We cannot allow a repeat of the 2008 crisis, when the rich were bailed out while workers suffered losses of homes and income. This time there are signs of more resistance. As we have seen in the US, the deep crisis of public health has also become a social and economic crisis. It is similar here, and we are seeing signs of people fighting back. Perhaps the most obvious feature after more than three months of lockdown is that we are not all in it together. Those in some of the poorest paid jobs are working the hardest and in the most dangerous conditions. But there are also threats to many manufacturing workers, airline workers and retail workers.
 
The scale of the crisis will require more than a piecemeal response. It will need a response across the working class, across different races, nationalities and ages. There are already signs that this is beginning, and we need to deepen and strengthen it. What we are seeing in the US will also become more apparent here. We need to prepare for that.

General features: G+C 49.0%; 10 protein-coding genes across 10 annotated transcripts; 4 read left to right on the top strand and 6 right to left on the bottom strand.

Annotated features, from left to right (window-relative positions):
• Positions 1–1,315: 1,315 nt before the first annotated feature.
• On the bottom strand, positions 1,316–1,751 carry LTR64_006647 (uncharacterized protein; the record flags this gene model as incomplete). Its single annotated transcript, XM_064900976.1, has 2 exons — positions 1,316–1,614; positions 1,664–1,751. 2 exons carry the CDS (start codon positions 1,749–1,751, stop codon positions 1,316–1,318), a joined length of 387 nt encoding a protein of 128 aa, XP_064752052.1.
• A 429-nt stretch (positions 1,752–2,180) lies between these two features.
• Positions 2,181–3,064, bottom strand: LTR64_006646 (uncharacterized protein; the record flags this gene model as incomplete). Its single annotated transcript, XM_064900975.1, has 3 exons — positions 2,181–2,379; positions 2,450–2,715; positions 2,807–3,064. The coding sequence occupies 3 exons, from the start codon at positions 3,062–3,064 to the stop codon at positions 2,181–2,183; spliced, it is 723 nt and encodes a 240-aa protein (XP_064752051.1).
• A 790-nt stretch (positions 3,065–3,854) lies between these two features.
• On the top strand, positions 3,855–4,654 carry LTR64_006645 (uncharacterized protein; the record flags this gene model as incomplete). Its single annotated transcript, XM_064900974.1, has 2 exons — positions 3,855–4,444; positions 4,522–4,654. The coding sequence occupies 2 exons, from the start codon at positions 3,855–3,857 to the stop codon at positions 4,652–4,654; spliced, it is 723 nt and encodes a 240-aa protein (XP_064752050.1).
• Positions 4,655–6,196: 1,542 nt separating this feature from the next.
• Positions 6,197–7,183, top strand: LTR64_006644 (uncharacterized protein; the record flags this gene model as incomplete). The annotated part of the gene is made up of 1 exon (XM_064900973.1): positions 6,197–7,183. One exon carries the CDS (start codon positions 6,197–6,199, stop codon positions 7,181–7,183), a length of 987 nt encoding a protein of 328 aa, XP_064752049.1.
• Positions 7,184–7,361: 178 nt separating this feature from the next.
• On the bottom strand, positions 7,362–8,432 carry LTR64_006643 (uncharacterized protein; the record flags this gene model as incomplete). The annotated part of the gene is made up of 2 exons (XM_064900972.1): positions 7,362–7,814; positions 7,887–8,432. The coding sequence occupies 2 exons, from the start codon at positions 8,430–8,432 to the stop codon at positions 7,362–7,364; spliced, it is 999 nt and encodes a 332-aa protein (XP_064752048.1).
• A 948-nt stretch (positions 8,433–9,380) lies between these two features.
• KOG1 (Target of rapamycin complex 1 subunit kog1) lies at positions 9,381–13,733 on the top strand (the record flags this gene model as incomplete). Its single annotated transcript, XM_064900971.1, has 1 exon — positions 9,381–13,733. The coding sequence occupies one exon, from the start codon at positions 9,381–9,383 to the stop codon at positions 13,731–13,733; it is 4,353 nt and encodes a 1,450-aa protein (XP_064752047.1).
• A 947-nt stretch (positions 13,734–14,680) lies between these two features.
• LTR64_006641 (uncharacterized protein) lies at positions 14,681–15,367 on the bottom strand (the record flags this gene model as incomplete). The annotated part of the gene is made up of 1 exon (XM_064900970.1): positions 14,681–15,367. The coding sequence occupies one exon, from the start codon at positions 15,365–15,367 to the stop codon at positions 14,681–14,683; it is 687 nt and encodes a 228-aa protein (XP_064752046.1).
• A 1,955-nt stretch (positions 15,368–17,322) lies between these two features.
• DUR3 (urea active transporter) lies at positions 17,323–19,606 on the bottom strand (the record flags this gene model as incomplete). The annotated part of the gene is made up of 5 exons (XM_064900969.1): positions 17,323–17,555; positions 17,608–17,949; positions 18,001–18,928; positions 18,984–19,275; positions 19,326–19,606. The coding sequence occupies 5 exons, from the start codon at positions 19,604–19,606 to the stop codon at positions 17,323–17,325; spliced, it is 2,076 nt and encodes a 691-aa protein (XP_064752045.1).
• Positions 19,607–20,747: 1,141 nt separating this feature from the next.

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Lindsey German

Lindsey German

As national convenor of the Stop the War Coalition, Lindsey was a key organiser of the largest demonstration, and one of the largest mass movements, in British history.

Her books include ‘Material Girls: Women, Men and Work’, ‘Sex, Class and Socialism’, ‘A People’s History of London’ (with John Rees) and ‘How a Century of War Changed the Lives of Women’.